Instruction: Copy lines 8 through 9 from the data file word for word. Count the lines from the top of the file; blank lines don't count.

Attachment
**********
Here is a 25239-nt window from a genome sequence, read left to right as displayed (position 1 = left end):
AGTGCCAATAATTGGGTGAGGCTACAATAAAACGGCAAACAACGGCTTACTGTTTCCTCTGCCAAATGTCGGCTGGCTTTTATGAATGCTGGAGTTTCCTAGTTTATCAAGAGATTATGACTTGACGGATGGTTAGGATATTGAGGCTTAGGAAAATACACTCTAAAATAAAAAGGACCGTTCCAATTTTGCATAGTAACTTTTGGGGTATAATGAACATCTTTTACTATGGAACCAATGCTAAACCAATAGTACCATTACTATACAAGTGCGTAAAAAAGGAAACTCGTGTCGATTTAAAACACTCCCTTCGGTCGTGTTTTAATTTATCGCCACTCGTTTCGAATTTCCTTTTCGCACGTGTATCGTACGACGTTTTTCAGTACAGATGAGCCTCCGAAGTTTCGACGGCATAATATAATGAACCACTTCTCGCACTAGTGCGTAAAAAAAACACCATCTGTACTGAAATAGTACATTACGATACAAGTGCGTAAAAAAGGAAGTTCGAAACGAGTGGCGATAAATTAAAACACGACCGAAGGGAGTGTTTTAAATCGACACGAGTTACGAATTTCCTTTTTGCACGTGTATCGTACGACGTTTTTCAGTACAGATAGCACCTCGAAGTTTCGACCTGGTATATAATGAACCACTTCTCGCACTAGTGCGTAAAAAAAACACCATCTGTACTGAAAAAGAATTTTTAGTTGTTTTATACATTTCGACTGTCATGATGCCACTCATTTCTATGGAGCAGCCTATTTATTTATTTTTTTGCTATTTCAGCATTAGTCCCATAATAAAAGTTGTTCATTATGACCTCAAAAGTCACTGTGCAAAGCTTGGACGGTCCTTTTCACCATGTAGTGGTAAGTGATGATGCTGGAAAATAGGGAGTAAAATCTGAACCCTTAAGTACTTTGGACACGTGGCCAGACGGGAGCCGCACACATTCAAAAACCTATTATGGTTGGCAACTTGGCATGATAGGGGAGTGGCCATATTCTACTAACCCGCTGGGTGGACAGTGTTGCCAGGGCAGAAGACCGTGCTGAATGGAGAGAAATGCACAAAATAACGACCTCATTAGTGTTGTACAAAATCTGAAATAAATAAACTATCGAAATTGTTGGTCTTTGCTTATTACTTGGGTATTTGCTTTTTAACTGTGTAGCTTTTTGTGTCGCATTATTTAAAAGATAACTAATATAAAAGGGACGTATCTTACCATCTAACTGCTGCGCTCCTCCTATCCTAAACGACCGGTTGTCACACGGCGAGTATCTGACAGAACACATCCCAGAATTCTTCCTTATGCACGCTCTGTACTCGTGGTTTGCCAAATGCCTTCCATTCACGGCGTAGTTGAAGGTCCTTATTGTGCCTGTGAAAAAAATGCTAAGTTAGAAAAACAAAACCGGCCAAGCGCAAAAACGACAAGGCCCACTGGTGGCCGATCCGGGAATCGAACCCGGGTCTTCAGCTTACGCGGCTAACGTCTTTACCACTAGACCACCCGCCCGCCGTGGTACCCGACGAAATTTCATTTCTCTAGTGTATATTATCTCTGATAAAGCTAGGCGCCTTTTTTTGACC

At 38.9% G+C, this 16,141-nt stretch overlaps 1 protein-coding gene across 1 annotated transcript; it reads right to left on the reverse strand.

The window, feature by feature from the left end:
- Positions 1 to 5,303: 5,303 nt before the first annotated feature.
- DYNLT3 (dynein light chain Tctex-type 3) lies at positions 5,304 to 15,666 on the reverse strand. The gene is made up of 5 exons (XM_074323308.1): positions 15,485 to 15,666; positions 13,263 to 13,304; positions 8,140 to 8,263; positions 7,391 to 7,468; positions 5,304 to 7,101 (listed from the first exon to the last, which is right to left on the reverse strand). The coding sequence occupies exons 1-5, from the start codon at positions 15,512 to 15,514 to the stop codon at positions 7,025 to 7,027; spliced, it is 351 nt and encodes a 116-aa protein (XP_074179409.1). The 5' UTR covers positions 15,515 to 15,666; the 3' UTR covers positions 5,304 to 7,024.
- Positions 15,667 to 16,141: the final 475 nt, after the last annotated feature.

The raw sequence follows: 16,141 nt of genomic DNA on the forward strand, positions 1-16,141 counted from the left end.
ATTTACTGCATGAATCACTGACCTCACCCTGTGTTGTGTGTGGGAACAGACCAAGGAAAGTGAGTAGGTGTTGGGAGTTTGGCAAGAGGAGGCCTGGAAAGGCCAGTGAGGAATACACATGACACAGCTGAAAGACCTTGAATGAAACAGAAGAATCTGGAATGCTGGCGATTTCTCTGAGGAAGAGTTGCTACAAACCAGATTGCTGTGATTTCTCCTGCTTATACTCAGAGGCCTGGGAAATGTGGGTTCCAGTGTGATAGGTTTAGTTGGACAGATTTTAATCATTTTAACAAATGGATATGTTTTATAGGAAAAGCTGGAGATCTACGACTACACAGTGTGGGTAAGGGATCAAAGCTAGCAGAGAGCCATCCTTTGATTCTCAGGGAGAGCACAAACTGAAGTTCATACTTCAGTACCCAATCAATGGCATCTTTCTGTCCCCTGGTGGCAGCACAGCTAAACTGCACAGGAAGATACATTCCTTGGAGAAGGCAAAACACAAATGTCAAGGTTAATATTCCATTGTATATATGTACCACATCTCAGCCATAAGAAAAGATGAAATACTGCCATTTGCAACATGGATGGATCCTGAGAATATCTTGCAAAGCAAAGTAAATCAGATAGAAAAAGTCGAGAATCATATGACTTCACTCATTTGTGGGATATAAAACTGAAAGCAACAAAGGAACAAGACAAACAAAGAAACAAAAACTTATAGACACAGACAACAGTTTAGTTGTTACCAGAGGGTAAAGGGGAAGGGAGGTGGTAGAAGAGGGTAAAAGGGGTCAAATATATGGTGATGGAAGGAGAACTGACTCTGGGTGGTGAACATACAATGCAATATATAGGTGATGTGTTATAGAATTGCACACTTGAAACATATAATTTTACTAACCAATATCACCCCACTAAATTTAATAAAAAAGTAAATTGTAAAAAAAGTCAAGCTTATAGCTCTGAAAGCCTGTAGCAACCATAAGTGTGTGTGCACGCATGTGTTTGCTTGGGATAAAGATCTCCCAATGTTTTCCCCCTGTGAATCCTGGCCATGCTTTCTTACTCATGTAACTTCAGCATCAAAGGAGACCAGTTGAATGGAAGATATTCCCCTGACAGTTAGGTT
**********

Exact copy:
The raw sequence follows: 16,141 nt of genomic DNA on the forward strand, positions 1-16,141 counted from the left end.
ATTTACTGCATGAATCACTGACCTCACCCTGTGTTGTGTGTGGGAACAGACCAAGGAAAGTGAGTAGGTGTTGGGAGTTTGGCAAGAGGAGGCCTGGAAAGGCCAGTGAGGAATACACATGACACAGCTGAAAGACCTTGAATGAAACAGAAGAATCTGGAATGCTGGCGATTTCTCTGAGGAAGAGTTGCTACAAACCAGATTGCTGTGATTTCTCCTGCTTATACTCAGAGGCCTGGGAAATGTGGGTTCCAGTGTGATAGGTTTAGTTGGACAGATTTTAATCATTTTAACAAATGGATATGTTTTATAGGAAAAGCTGGAGATCTACGACTACACAGTGTGGGTAAGGGATCAAAGCTAGCAGAGAGCCATCCTTTGATTCTCAGGGAGAGCACAAACTGAAGTTCATACTTCAGTACCCAATCAATGGCATCTTTCTGTCCCCTGGTGGCAGCACAGCTAAACTGCACAGGAAGATACATTCCTTGGAGAAGGCAAAACACAAATGTCAAGGTTAATATTCCATTGTATATATGTACCACATCTCAGCCATAAGAAAAGATGAAATACTGCCATTTGCAACATGGATGGATCCTGAGAATATCTTGCAAAGCAAAGTAAATCAGATAGAAAAAGTCGAGAATCATATGACTTCACTCATTTGTGGGATATAAAACTGAAAGCAACAAAGGAACAAGACAAACAAAGAAACAAAAACTTATAGACACAGACAACAGTTTAGTTGTTACCAGAGGGTAAAGGGGAAGGGAGGTGGTAGAAGAGGGTAAAAGGGGTCAAATATATGGTGATGGAAGGAGAACTGACTCTGGGTGGTGAACATACAATGCAATATATAGGTGATGTGTTATAGAATTGCACACTTGAAACATATAATTTTACTAACCAATATCACCCCACTAAATTTAATAAAAAAGTAAATTGTAAAAAAAGTCAAGCTTATAGCTCTGAAAGCCTGTAGCAACCATAAGTGTGTGTGCACGCATGTGTTTGCTTGGGATAAAGATCTCCCAATGTTTTCCCCCTGTGAATCCTGGCCATGCTTTCTTACTCATGTAACTTCAGCATCAAAGGAGACCAGTTGAATGGAAGATATTCCCCTGACAGTTAGGTT